UW undergraduate Alexis Brown named Rhodes Scholar
University of Wisconsin–Madison senior Alexis Brown is one of an elite group of American students to be awarded a 2012 Rhodes Scholarship, one of the most coveted honors in the world of higher education.
UW–Madison senior Alexis Brown, one of an elite group of 32 American students to be awarded a 2012 Rhodes Scholarship, is pictured at the Memorial Union. Brown is an English and history major from Algonquin, Ill. She applied for a Rhodes Scholarship to complete a master of studies in English language and literature.
Photo: Jeff Miller
Brown, an English and history major from Algonquin, Ill., applied for a Rhodes Scholarship to complete a master’s degree in English language and literature. Her work, in the classroom and the community, demonstrates how narrative “helps us to think about the social, the ethical, and the existential,” according to her application materials.
The honor was announced late Saturday by American Rhodes Secretary Elliot Gerson.
“We congratulate Alexis on winning the most prestigious of all higher education honors,” says Interim Chancellor David Ward. “In her, we see the makings of a gifted scholar who will be an effective voice for the humanities within academia and beyond.”
She is the first UW–Madison student to win the scholarship since 2000.
Brown will be invited to spend two to three years of study at Oxford University in England. The scholarship, valued at approximately $50,000 per year on average, was founded there in 1902 by British philanthropist Cecil Rhodes, and is the oldest international study program in the world.
Hundreds of elite applicants competed, representing dozens of colleges and universities. After Brown completed regional interviews in Chicago, she and other finalists waited for two hours while the selection committee deliberated.
“I was absolutely stunned; it was just such a long shot,” says Brown. “Honestly, just getting up the courage to apply was difficult. It’s hard to convince yourself you could actually win a Rhodes.”
Candidates are judged on a proven record of intellectual and academic achievement, integrity of character, interest in and respect for others, leadership ability, and the energy to fully utilize their talents.
Brown hopes to study English literature with professor Laura Marcus, the preeminent scholar on Dorothy Richardson and cinematic modernism.
“I want to make the humanities accessible for people,” says Brown. “I think people sometimes have a tendency to disparage the humanities as irrelevant, or not useful. But the arts are what connect us to the most important, the most poignant aspects of our experience. They’re what make us human.”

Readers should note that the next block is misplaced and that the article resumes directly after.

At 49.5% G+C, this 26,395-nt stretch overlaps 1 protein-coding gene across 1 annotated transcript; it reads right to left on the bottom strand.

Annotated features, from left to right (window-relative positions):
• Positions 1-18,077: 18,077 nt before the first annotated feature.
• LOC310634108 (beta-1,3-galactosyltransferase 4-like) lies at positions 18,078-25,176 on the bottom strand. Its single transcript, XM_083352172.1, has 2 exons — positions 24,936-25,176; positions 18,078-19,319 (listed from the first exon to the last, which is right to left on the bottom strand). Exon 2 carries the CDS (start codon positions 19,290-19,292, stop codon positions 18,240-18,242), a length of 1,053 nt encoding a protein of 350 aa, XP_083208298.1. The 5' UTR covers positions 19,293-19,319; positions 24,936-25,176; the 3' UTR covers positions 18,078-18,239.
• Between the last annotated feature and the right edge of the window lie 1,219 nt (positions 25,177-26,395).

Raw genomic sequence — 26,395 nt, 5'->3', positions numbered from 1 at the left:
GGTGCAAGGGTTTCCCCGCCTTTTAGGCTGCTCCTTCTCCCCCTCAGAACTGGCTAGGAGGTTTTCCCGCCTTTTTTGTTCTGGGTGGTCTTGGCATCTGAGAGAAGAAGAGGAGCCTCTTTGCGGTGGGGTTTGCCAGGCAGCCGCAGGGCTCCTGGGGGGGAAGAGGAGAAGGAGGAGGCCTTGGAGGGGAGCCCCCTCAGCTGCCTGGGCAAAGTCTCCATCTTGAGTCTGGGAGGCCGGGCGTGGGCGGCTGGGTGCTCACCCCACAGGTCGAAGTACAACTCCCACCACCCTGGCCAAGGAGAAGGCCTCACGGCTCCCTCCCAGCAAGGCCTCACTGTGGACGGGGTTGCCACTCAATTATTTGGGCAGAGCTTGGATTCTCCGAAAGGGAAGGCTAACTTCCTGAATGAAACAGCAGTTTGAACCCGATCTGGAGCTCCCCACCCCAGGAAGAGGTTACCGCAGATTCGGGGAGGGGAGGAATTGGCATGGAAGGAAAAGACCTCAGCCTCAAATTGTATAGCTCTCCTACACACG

UW–Madison English professor Richard Begam ranks Brown as the “most promising and talented undergraduate” he’s taught. History professor Jennifer Ratner-Rosenhagen notes her intellectual range, and ability to move “with ease between a number of interpretive registers: sociological, philosophical, historical, and literary.”
Brown has shared her love for teaching on and off campus. She works as a writing fellow (peer tutor), providing feedback on students’ draft papers in writing-intensive courses. In the summer of 2011, she served as a teaching assistant with the AmeriCorps Schools of Hope program, helping children from low-income families build their reading and math skills. Since 2009, she’s volunteered at the Bayview International Community Center, where she pioneered a successful creative writing workshop for kids.
Brown’s creativity and leadership has found a home in two undergraduate journals. She’s served as a poetry reviewer, copy editor and associate editor for The Madison Review, an independent literary arts journal. She is also the founder and editor-in-chief of The Madison Journal of Literary Criticism, the first national undergraduate journal of its kind.
Despite her strong academic background, Brown still found it difficult to review her own work while preparing her application.
“As I wrote my personal statement, I had to reflect on how all the disparate parts of my experience fit together and figure out what was really important to me — why I wanted to do what I wanted to do,” she says. “But I rediscovered parts of myself that reconnected me to the things I loved, especially literature and teaching.”
UW–Madison had two finalists among 11 interviewing for the scholarship in a district that included Wisconsin, Iowa and Minnesota. There are 16 districts nationally, each of which can name two scholars for a total of 32 per year.
The other UW–Madison finalist was Evan Mast, a senior from Menominee Falls, Wis., majoring in economics and mathematics. The focus of his study is the economic framework of analyzing issues related to urban poverty and the efficacy of anti-poverty policies.
The last UW–Madison student to win was Robert Yablon in 2000, with other recent awardees including former Wisconsin Secretary of Commerce Aaron Olver, a 1996 graduate in economics. In 1994, rural Green Bay native James Wall received the honor.
Well-known past Rhodes honorees include President Bill Clinton and UW–Madison graduate and former U.S. Sen. Russ Feingold.
Susannah Brooks contributed to this article.